I am quite sure that the situation is bad, and though I hated it, I am also sure that some action was necessary. I think that the situation has been made worse though by the dramatic manner in which this has all been foisted upon us. People reacted strongly, with for example, a 5 billion dollar run in one day on Wachovia deposits. The mood is bad. My own mood is bad. Its made worse by watching one’s investment portfolio evaporate. We could really use some good news, or at least, an extended period of no bad news, so like turtles with our heads in our shells, we can poke them out and start focusing on being productive.

    I am not sure I agree with this business of ending all home mortgage foreclosures…or at least, if we do this clearly brilliant thing, do I get to know in advance so I can stop paying on my mortgage and let my house go into foreclosure too? Or would that matter? I have always wanted a free house. In fact, I think everyone except for say, lawyers, should be eligible for this no foreclosure program. In fact, this makes a lot of sense. Lawyers are dramatically overpaid, and are generally societal parasites. Afterall, most of our legilsators are lawyers. So, this all fits together nicely. They would pay higher taxes to subsidize our free houses. And we of course would continue to use their services, because they make the laws, and are the only ones who can navigate through self created seas of bullshit.

    But then, if there are no longer any foreclosures, there must therefore be no more mortgages. Because what bank would take a mortgage if they could not recover their collateral…Uhhh, I am not sure I get it. But I am just a lowly engineer.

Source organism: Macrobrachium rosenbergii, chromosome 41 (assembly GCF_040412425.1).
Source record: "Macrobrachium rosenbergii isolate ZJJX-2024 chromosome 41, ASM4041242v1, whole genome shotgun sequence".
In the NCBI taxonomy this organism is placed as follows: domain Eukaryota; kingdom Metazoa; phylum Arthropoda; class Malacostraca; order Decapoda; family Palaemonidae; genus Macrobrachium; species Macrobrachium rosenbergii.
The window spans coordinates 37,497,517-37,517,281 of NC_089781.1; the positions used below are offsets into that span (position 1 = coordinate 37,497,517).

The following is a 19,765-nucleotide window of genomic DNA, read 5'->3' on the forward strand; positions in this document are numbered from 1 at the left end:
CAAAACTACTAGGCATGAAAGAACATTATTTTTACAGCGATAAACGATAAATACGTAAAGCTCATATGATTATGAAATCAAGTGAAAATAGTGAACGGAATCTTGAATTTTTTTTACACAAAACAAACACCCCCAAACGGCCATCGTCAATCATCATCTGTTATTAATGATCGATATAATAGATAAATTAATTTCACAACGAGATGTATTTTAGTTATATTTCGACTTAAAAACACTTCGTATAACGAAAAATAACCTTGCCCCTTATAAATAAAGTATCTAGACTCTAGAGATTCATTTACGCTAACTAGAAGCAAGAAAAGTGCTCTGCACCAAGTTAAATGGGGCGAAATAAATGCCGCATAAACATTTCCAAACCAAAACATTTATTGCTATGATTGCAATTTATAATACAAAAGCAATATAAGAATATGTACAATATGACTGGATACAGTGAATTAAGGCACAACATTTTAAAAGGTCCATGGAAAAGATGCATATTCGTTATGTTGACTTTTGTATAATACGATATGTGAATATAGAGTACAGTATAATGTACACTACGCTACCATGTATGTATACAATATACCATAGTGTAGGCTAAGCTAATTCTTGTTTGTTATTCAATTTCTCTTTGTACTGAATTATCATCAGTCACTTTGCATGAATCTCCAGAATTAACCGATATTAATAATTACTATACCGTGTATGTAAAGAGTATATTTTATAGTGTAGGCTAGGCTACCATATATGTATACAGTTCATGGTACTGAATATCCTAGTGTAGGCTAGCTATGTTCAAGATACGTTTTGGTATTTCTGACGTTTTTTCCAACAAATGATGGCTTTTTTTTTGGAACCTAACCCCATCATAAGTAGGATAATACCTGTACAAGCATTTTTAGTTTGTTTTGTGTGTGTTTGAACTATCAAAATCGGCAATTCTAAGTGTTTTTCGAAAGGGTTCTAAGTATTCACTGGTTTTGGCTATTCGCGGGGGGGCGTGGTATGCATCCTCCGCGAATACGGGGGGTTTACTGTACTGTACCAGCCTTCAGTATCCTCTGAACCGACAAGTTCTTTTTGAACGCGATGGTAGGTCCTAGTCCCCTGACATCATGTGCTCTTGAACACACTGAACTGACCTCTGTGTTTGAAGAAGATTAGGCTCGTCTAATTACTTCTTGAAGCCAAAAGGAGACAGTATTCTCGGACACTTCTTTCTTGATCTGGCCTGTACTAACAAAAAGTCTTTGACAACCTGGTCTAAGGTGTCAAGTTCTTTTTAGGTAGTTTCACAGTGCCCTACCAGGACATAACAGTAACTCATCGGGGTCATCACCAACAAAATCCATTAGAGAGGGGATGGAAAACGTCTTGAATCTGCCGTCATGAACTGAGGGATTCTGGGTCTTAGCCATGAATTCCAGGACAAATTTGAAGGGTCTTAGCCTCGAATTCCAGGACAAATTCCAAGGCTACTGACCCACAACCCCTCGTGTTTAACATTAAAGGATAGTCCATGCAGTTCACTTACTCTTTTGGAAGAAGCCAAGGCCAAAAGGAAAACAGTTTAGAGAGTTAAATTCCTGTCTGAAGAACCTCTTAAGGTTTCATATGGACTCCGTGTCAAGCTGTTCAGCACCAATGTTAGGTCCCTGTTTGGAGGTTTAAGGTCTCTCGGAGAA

5. Bush, the lousy communicator (in a media trying to make him look bad), is clearly failing now. I’ve been a huge Bush supporter since 2003, but the world needs a US president to calm the panic. It’s the panic, more than the fire, which kills folks in theaters, or rock concerts.

    Letting grain pile up because sellers don’t trust buyer’s banks. Some banks are going to die. The economy needs to end the fear of your new debtor bank dying. Gov’t guarantees is one way to help.

    Gov’t replacing the bank is a better way — because then the banks not making new loans can more easily be closed/ with less cost. They’re not making loans anyway. What the economy needs from banks is trusted loans. Let the gov’t make those loans, let more banks die sooner.

    Here’s Tough Love v. Moral Hazard:

    “Policy makers should stand down for now and make the case that the series of rescue measures already introduced simply need time to work, Mr. Paulsen said. “They’ve been looking like chickens with their heads cut off. It makes you wonder who’s even running this country. Is it policy leaders or the Dow Jones industrial average?”